I've added Ticket to Ride, by Larry Kane, or somewhat, to the mix. It's about an American who was on every single stop of the Beatles American tours of '64-'65. Seems good, well written, with character building moments. So far, I'd recommend it to anyone bored and looking for a good read.
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Currently reading "The Complete Plays" of Sarah Kane. Really interesting stuff. I suggest everybody dig in, if you can find it. (I had to special-order this copy, from my library, through the state-wide ILL service rather than local service.)

 

That's Sarah Kane, everyone. Check her out. Support your friendly literary crazy people!

 

Also, somebody recently emailed me about a serial work he's writing, and a new website for it (I rather like the way the site looks, actually)... I couldn't list it on the G.L. site, but some of you might be interested; it's fantasy fiction, with some nods to Celtic folklore... but he says he's planning on making it a more audio-visual affair, which sounds really interesting to me (I love that stuff). Anyhow, here it is:

 

Winternight Productions : Lifting of the Veil, by Jared Michaud

 

The PDF-self-publishing movement still seems very small, but it also looks like it's gradually growing, which is nice to see.

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I'm finally up through the Age of Apocalypse (1995) in the X-Books. Most of the major series (Uncanny X-Men, X-Men, Cable, X-Force, even X-Factor) have been pretty great in the early '90s, but Excalibur really tanked after it stopped being funny around #60 or so. I'm hoping that a series with Nightcrawler and Shadowcat can't be boring for long, though.

 

Age of Apocalypse is quite enjoyable, and I have high hopes for the X-Man series. Nate Grey seems pretty cool, though you probably need the Cable/Cyclops/Jean Grey/Sinister context to get why.

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Currently reading The Sky People by S.M. Stirling, about an alternate universe where life exists on Venus and is almost completely identical to Earth (except with dinosaurs still being alive and all that).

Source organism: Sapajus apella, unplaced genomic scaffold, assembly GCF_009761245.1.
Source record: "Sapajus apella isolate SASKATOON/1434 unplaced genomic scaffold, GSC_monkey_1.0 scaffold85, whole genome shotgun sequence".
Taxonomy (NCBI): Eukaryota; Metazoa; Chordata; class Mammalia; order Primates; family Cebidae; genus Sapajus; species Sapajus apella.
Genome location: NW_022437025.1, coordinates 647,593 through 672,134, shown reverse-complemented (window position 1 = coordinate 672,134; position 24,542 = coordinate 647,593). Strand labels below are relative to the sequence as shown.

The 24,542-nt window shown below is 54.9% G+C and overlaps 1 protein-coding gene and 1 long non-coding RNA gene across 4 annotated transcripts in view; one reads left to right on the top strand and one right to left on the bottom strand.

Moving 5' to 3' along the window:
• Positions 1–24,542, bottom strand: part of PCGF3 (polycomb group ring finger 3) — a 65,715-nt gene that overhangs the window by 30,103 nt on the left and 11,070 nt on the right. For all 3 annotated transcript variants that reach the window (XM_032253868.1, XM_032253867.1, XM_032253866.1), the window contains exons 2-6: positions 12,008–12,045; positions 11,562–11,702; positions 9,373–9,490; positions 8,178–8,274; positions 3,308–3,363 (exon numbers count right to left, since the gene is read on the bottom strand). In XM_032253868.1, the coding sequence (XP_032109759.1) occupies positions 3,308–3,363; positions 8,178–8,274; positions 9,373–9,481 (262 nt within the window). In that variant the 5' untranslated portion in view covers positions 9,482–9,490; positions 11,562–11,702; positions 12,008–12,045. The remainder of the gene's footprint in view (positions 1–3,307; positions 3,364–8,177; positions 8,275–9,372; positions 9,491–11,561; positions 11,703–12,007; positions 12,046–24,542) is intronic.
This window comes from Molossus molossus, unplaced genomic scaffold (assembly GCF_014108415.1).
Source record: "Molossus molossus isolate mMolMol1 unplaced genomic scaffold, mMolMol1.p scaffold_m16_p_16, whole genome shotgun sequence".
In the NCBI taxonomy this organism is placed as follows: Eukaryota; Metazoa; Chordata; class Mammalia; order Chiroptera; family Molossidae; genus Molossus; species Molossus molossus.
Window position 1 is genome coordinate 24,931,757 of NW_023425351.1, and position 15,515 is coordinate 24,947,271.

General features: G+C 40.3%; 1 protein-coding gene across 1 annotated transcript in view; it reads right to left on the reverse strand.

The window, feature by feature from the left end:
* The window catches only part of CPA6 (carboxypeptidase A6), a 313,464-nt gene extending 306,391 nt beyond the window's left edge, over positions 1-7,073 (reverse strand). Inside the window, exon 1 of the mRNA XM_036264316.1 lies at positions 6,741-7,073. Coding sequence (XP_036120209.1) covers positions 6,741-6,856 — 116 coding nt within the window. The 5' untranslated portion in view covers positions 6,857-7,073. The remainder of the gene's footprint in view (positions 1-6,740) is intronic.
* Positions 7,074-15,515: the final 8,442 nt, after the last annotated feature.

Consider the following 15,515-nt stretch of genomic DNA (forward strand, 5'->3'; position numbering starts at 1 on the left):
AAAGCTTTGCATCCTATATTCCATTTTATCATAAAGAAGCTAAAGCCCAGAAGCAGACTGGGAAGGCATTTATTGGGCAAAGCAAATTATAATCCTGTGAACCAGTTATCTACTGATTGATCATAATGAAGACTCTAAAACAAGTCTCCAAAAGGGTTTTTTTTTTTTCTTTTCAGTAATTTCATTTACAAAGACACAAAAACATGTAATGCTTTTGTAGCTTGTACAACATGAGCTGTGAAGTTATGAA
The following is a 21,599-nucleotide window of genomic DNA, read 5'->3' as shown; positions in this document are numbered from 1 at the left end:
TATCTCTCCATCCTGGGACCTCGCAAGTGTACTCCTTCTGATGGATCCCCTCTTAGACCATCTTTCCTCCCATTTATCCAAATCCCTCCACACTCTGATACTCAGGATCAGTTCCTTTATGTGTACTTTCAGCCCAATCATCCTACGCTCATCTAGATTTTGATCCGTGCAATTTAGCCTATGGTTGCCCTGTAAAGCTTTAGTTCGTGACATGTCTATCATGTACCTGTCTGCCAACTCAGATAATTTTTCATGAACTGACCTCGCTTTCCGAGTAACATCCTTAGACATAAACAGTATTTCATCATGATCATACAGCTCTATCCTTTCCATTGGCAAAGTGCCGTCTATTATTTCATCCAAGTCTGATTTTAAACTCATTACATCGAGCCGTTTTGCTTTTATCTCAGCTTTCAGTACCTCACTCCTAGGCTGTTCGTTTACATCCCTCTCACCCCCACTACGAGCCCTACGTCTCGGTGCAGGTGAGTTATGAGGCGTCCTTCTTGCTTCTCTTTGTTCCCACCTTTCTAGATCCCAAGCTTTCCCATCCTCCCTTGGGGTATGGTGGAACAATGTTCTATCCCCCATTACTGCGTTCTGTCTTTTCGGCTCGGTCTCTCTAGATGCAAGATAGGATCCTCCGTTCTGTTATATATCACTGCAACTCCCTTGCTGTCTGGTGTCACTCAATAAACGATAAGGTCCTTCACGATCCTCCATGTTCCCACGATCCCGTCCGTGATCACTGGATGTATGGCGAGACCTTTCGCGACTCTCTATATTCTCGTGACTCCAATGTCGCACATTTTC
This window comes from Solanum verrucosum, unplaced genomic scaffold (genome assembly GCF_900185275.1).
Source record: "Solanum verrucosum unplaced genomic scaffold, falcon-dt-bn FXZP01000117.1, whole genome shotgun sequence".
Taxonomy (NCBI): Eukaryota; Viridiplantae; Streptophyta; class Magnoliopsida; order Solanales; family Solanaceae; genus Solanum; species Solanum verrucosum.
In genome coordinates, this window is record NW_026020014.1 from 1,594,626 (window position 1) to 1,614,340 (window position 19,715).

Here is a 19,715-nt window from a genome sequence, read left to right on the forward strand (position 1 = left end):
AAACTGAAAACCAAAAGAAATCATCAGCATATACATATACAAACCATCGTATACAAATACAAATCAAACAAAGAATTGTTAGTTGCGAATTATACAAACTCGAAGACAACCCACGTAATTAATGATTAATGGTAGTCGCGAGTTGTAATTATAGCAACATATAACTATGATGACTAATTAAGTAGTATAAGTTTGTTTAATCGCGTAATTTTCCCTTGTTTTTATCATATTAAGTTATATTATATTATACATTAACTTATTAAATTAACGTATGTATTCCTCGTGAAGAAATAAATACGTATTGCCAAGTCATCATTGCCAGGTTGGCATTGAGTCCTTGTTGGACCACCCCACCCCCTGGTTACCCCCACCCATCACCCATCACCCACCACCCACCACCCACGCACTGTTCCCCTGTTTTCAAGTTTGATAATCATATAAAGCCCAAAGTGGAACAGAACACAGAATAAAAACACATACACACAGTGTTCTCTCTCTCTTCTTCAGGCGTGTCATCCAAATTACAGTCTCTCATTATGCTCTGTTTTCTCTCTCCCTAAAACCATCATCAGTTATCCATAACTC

The Sky People

 

Also, just finished The Scourge of God, also by S.M. Stirling, the 5th book set in a universe where all high-energy reactions stopped working all of a sudden in one instance sometime in 1998. Humanity basically gets thrown back to the middle ages, just with (a little) supernatural thrown in. Parallel to the Nantucket series.

Emberverse Series:(Universe The Scourge of God is set in): Emberverse Series

Nantucket Series: Nantucket Series

 

 

Also, finished Brisingr. Still not quite as good as the first.

 

And, last but not least, just reread The Hobbit for about the umpteenth time.

 

-_-

 

Edit: Punctuation error.

Edit #2: Added links.

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Reread The Scarlet Letter for school. It really was as irritating as I remembered it. (I hate most of Hawthorne's works, for reasons of both philosophy and simple taste.)

 

P.S. I think we need to start a new topic again. This one's getting long enough that the buggy UBB might start randomly deleting posts.

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We'll have to rename it. To justify our action.

 

Of course, if the software doesn't actually possess such a bug as mentioned above, I'll say what I always say: There's no reason to put your eggs in 5 different baskets if you can fit them all in one.

 

I'm also re-reading Ingeborg Bachmann's Malina.

 

As for Hawthorne... his style really is pretty tedious. But he did write a few interesting pieces... well, maybe three, so far as I remember.

 

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I've finished Passage at Arms, and while Glen Cook is something of a one-trick pony (well, two) as an author, it's still interesting to read. It has many, many holes, but I think most are deliberate.